By Laman Ismayilova
Azerbaijan is peppered with incredible monuments, spanning centuries and architectural styles. The country is home to many impressive fortresses waiting to be explored.
Bughurt fortress in Shamakhi is just another example of historical monuments must be seen in the Land of Fire.
The fortress placed on the top of a high mountain is surrounded by dense forests. Located in a strategically advantageous location, the fortress is visually hidden even at close range. It is believed that the history of the fortress dates back to 13th century.
The villages of Galaderesi, Kechmedin and Galibughurt are located around the fortress. The main roads to the fortress pass through the village of Galaderesi. There is also a small castle near the fortress called the Maiden Tower.
Bughurt fortress was a medieval fortified city with a developed infrastructure, an extensive water supply and sewerage system and numerous buildings.
The fortress walls are made of large boulders and cobblestones. For the free movement of the guards, the double walls of the fortress were connected by stairs.
The walls of the fortress were covered with a domed roof, which did not allow the enemy to observe the movement of the guards.
The total area of the fortress is 17 hectares. Nearly 30, 000 people could live inside the fortified city. Houses belonging to residents were located in the lower part of the fortress. The buildings were built of cut stone and baked bricks.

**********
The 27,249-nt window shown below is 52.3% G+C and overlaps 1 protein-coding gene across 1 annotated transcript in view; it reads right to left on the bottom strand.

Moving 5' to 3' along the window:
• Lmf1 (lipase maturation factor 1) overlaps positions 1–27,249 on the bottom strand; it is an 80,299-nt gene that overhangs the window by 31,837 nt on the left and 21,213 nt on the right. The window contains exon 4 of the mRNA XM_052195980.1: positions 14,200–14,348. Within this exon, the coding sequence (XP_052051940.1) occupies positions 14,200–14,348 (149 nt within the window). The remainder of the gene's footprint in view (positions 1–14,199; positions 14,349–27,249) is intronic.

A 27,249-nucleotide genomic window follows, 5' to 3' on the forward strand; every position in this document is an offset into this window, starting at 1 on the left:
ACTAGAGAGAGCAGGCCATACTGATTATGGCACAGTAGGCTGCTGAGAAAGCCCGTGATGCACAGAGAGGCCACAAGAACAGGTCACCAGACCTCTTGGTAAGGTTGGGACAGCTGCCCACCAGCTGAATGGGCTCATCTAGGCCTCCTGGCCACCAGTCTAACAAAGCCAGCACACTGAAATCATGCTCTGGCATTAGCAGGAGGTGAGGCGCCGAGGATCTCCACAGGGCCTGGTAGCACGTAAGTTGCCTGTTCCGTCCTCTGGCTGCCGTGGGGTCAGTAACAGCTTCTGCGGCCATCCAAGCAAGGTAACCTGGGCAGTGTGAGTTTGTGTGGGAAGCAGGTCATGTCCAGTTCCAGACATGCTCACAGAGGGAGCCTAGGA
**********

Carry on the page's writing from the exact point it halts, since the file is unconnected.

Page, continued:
Bughurt was a shelter for Shirvanshah during Mongol conquest. The fortress was also used during the period of Shirvanshah Kequbad and Kavus. When Shah Ismayil attacked Shirvan in 1509, Shirvanshah Shaykhshah was defended at Bughurt fortress.
In 1518, the Safavid armies attacked Shirvan under the leadership of Alqas Mirza Safavid. Shahrukh and lawyer Hussein Bey, who retreated into the Bughurt fortress, could resist the Safavids for several months.
In 1538, the Bulgar fortress was captured and destroyed by the Safavid Shah Tahmasib I. The last Shirvanshah Shahrukh was killed during the capture. Thus, the state of Shirvanshahs, which had existed for more than five centuries, ceased to exist.
Initially, research in the Bughurt fortress was carried out by archaeologist Huseyn Jiddi in the 70s of the last century.
After fifty years, the archeologists has resumed archaeological research in the fortress, Trend reported.
The last residence of the Shirvanshahs in Shamakhi is being conducted by head of the Numismatics and Epigraphy Department at the Institute of Archeology and Ethnography Akif Guliyev.
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